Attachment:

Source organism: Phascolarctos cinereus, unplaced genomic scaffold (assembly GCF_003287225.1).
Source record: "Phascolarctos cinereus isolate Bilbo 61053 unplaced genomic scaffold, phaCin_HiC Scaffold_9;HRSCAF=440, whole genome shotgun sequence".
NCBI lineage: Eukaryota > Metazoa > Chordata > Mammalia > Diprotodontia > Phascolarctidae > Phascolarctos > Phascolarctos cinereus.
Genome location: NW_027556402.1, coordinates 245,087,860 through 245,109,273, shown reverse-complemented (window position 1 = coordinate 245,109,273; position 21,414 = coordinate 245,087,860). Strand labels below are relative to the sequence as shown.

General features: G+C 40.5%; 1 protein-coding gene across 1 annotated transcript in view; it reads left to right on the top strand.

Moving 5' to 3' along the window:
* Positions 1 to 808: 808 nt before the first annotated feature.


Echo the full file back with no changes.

Source organism: Phascolarctos cinereus, unplaced genomic scaffold (assembly GCF_003287225.1).
Source record: "Phascolarctos cinereus isolate Bilbo 61053 unplaced genomic scaffold, phaCin_HiC Scaffold_9;HRSCAF=440, whole genome shotgun sequence".
NCBI lineage: Eukaryota > Metazoa > Chordata > Mammalia > Diprotodontia > Phascolarctidae > Phascolarctos > Phascolarctos cinereus.
Genome location: NW_027556402.1, coordinates 245,087,860 through 245,109,273, shown reverse-complemented (window position 1 = coordinate 245,109,273; position 21,414 = coordinate 245,087,860). Strand labels below are relative to the sequence as shown.

General features: G+C 40.5%; 1 protein-coding gene across 1 annotated transcript in view; it reads left to right on the top strand.

Moving 5' to 3' along the window:
* Positions 1 to 808: 808 nt before the first annotated feature.